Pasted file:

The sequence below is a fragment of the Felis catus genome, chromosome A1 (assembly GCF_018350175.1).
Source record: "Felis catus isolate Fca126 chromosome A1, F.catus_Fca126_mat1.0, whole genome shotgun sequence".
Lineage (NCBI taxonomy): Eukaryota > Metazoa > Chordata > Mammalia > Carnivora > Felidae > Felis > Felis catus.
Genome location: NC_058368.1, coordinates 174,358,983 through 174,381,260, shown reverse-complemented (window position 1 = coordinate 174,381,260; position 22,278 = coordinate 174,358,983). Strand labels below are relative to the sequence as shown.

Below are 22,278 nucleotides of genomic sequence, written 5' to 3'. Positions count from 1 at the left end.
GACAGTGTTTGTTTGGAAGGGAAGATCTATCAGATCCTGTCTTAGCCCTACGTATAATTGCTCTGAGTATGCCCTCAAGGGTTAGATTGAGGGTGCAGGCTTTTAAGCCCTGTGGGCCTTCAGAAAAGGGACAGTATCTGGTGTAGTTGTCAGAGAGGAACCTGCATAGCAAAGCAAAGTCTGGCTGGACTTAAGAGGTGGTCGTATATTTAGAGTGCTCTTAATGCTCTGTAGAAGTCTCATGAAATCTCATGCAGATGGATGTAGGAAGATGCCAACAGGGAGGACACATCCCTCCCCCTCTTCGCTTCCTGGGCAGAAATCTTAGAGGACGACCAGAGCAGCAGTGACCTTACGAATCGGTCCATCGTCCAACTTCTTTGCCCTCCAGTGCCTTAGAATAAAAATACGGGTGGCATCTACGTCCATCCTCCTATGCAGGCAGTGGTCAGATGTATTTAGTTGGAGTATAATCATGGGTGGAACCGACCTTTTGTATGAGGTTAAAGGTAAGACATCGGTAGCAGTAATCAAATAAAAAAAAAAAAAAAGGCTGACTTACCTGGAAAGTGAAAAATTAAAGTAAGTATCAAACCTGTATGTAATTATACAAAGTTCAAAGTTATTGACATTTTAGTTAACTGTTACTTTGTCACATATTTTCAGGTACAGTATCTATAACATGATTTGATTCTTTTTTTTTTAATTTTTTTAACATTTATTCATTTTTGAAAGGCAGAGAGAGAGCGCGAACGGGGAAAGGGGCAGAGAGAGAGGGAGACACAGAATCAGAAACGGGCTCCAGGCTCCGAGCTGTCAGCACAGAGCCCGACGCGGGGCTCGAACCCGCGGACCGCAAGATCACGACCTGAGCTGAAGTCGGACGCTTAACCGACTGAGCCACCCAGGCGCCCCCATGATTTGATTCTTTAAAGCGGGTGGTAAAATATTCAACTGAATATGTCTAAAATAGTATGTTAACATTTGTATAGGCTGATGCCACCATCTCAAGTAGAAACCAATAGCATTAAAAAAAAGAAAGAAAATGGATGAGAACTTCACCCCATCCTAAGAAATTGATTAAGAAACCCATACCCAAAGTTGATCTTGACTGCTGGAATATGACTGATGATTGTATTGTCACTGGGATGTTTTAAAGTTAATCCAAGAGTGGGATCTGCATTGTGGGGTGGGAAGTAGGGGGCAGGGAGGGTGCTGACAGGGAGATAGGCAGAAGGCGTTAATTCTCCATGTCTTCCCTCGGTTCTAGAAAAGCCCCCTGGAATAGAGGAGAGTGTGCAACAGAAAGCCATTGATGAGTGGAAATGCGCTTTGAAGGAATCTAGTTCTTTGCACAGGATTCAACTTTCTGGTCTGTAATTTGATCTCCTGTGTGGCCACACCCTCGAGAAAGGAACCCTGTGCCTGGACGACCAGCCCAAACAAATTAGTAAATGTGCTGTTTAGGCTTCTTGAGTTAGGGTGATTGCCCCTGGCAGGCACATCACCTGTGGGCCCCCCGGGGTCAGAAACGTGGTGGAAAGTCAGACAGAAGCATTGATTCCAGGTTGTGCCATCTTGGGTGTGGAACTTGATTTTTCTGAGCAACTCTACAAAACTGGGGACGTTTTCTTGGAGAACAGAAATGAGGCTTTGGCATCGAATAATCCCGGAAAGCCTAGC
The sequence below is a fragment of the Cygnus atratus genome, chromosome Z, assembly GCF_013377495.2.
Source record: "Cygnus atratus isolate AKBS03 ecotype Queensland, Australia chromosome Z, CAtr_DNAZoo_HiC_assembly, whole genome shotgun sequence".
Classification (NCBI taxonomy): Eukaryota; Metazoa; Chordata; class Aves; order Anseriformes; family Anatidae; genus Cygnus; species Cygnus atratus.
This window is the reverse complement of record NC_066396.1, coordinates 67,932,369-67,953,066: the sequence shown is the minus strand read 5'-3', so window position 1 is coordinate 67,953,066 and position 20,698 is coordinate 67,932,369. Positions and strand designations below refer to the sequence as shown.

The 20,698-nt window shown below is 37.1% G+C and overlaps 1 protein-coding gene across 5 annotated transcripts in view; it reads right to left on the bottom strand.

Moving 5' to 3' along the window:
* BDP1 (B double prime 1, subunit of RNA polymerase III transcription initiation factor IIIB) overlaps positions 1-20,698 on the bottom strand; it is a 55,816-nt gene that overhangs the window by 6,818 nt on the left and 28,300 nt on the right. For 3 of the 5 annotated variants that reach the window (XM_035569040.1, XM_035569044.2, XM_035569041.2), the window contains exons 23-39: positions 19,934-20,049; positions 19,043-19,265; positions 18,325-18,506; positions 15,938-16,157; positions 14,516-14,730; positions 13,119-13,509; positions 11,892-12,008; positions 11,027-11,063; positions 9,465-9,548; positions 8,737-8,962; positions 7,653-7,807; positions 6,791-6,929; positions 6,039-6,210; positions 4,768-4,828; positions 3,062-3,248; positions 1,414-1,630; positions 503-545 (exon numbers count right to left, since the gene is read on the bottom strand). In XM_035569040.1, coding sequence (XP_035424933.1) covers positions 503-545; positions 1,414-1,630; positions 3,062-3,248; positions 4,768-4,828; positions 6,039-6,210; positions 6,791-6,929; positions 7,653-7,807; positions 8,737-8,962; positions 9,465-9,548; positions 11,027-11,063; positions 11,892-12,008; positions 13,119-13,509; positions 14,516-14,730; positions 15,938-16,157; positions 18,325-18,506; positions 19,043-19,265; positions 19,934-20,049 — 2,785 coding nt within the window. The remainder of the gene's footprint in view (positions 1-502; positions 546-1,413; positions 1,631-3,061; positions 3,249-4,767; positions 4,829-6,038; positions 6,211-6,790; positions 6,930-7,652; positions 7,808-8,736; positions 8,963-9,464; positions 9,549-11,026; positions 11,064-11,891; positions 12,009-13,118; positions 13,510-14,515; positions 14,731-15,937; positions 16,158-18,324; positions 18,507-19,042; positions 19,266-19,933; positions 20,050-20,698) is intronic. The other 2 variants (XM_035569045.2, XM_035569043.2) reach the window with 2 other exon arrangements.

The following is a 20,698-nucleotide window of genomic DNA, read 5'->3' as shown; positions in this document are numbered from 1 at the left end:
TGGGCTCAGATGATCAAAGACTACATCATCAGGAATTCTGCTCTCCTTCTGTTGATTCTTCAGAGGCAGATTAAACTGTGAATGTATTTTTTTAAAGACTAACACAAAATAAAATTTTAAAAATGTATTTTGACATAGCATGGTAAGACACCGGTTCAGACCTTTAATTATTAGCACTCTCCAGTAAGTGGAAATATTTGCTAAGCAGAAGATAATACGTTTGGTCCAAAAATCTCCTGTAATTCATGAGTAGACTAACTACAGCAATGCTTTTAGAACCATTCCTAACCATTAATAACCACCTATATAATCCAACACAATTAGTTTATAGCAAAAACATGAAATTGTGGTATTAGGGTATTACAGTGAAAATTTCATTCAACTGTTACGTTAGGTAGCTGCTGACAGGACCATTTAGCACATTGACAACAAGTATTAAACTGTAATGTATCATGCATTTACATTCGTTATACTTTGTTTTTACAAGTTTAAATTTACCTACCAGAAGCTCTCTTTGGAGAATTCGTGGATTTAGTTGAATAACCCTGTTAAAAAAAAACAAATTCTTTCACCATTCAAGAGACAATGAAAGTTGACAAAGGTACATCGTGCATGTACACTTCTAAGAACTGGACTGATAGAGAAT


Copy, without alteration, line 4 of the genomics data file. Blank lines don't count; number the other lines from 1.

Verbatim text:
Genome location: NC_058368.1, coordinates 174,358,983 through 174,381,260, shown reverse-complemented (window position 1 = coordinate 174,381,260; position 22,278 = coordinate 174,358,983). Strand labels below are relative to the sequence as shown.